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Exploring Charting Techniques 5

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Price Projections

In part 5 “Exploring Charting Techniques” I look at techniques such as measured moves, Fibonacci projections & retracements, and daily pivots to estimate future price levels.

What is a measured move?

A measured move is a price projection based on a previous price swing. The idea behind it is that any new price swing is of approximately the same size as the previous swing. For the definition of the swings, I will use my SVEHLZZCandlepattern zigzag indicator that was introduced in my article in the July 2013 issue of Stocks & Commodities. In addition, I will use my 1-2-3 wave count as introduced in my article in the June 2013 issue of Stocks & Commodities as a reference to calculate measured moves.

In Figure 1, you see that after a down move, a wave 1 up was followed by a first pullback wave 2 with a higher bottom. This typically indicates the start of a change in trend, in this case, a change from a down- to an uptrend. The first logical target for wave 3.1 — as it is for any wave 3 — is at least the height of the previous correction wave 2. This is because you expect a higher top than the previous top.

In general, after a new wave 1 starts, you can expect the first wave 3.1 to have at least the same height as wave 1. I have identified this on the chart in Figure 1 with yellow rectangles. Following wave 3.1 is a new corrective wave 2. After this correction a new wave 3.2 started. You can now expect a further move up with a height that is equal to (give or take 10%) the height of the previous wave 3.1. If however, the previous wave 3 is the first of the wave 3s (as it is in this case with wave 3.1), and the first 1-2-3 wave is relatively small, you can try to use the complete height of that 1-2-3 wave to determine the next move. I have identified this as blue rectangles in the chart in Figure 1.

As you can see, wave 3.2 is reached, and it is followed by a wave 2 correction and a new swing up. You next take the height of the previous wave 3.2 and use that as your projection for wave 3.3 (green). Similarly, you find the projections for waves 3.3 (brown) and 3.4 (red). Figure 2 is a continuation of the chart in Figure 1. After the top of wave 3.4 there is a valid wave 2 correction. After the correction, you would expect a new wave 3.5 up. However, price turns down again after about a 50% correction of the previous wave 2. Price reached the same level as the previous wave 2 correction, so you still have a valid wave 2 correction for wave 3.4.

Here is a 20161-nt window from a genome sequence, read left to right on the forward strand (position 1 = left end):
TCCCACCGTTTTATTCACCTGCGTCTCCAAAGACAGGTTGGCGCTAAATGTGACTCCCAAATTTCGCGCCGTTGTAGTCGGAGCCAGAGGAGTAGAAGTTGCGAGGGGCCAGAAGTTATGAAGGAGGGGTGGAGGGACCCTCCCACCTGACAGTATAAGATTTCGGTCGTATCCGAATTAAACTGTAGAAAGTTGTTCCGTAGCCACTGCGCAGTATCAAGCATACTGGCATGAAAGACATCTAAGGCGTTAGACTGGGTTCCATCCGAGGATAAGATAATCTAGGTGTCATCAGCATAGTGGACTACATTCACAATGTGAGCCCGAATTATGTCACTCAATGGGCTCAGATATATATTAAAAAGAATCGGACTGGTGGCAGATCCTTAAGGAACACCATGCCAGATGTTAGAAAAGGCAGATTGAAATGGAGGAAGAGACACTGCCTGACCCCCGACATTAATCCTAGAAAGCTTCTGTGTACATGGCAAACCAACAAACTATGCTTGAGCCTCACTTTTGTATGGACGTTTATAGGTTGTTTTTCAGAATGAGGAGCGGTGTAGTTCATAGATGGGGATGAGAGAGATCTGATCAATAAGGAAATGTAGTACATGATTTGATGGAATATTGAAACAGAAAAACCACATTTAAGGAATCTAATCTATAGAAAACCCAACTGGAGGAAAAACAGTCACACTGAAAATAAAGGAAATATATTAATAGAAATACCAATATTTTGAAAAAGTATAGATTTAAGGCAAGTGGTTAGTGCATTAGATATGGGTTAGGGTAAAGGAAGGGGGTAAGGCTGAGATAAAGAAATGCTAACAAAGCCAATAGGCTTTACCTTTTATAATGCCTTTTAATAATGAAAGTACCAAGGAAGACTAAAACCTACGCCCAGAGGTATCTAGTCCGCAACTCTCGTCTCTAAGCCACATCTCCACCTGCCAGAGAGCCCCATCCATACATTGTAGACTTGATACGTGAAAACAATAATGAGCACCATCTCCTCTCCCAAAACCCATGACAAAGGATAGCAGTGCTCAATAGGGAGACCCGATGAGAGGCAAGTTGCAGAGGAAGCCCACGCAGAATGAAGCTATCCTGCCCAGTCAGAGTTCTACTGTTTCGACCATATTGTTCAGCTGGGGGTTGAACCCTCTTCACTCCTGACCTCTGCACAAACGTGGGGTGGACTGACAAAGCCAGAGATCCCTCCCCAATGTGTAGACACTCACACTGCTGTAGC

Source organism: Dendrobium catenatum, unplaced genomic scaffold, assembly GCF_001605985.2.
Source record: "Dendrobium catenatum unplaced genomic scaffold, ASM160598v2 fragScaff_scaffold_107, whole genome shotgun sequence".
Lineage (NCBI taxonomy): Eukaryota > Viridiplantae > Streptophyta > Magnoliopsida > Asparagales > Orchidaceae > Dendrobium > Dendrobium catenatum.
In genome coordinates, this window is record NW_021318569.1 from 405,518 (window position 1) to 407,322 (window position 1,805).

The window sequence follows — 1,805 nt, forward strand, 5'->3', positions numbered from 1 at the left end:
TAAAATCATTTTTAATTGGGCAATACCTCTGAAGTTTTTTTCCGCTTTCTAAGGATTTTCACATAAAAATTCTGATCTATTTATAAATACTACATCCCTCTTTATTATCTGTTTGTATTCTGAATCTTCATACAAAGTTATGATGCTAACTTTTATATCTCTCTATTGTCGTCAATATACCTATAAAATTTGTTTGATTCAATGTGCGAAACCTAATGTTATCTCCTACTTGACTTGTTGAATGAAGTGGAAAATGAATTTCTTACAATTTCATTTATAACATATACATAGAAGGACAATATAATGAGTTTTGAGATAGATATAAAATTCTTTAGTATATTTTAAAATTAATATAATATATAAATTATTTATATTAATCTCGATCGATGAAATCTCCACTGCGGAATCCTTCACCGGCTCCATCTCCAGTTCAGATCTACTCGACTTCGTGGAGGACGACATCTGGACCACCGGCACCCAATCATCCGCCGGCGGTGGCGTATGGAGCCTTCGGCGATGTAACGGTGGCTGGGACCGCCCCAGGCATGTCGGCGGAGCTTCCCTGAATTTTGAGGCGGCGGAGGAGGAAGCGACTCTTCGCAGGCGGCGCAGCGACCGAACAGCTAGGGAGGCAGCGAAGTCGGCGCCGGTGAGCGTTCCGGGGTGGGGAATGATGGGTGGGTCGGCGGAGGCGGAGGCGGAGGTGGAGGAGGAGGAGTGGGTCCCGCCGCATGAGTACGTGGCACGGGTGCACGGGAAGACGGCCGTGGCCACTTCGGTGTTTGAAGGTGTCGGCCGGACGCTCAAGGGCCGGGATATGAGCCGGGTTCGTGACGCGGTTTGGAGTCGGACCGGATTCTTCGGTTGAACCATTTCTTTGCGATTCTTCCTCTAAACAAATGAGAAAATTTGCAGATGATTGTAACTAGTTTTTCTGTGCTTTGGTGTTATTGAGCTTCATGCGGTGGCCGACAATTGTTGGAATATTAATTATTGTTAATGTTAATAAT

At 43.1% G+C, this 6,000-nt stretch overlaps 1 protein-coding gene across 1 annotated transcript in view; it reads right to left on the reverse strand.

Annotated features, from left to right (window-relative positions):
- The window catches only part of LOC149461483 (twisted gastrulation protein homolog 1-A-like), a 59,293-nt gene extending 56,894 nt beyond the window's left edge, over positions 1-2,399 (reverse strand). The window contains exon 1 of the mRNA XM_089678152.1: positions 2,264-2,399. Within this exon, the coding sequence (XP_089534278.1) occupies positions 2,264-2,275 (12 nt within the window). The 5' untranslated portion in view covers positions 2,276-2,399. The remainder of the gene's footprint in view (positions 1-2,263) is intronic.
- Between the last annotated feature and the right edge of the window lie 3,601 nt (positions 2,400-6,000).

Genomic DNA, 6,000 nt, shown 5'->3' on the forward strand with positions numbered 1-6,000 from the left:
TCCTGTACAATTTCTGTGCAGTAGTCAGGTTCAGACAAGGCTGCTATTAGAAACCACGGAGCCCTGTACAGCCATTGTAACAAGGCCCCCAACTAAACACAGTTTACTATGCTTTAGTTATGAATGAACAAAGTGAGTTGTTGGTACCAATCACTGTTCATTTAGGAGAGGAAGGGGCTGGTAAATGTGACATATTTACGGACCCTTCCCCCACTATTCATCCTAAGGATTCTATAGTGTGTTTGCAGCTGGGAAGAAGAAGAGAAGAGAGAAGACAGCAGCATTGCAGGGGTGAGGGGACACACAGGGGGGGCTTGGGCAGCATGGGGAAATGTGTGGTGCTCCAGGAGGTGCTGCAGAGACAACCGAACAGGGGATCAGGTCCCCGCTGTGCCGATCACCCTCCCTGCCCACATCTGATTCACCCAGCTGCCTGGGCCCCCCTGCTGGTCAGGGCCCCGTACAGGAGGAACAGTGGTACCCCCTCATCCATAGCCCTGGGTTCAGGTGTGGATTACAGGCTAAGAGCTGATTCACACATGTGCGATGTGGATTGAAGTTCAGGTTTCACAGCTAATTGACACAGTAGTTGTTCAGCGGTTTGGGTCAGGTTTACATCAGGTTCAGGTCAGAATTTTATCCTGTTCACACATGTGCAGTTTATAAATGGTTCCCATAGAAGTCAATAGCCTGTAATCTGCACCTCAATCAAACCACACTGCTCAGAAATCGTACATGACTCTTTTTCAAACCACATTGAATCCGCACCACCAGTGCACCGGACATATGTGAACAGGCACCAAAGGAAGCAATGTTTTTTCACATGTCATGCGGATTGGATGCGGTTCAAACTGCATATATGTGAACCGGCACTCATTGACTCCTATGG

Price projections


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Risk Disclosure: Futures and forex trading contains substantial risk and is not for every investor. An investor could potentially lose all or more than the initial investment. Risk capital is money that can be lost without jeopardizing ones’ financial security or life style. Only risk capital should be used for trading and only those with sufficient risk capital should consider trading. Past performance is not necessarily indicative of future results.

Hypothetical Performance Disclosure: Hypothetical performance results have many inherent limitations, some of which are described below. no representation is being made that any account will or is likely to achieve profits or losses similar to those shown; in fact, there are frequently sharp differences between hypothetical performance results and the actual results subsequently achieved by any particular trading program. One of the limitations of hypothetical performance results is that they are generally prepared with the benefit of hindsight. In addition, hypothetical trading does not involve financial risk, and no hypothetical trading record can completely account for the impact of financial risk of actual trading. for example, the ability to withstand losses or to adhere to a particular trading program in spite of trading losses are material points which can also adversely affect actual trading results. There are numerous other factors related to the markets in general or to the implementation of any specific trading program which cannot be fully accounted for in the preparation of hypothetical performance results and all which can adversely affect trading results.

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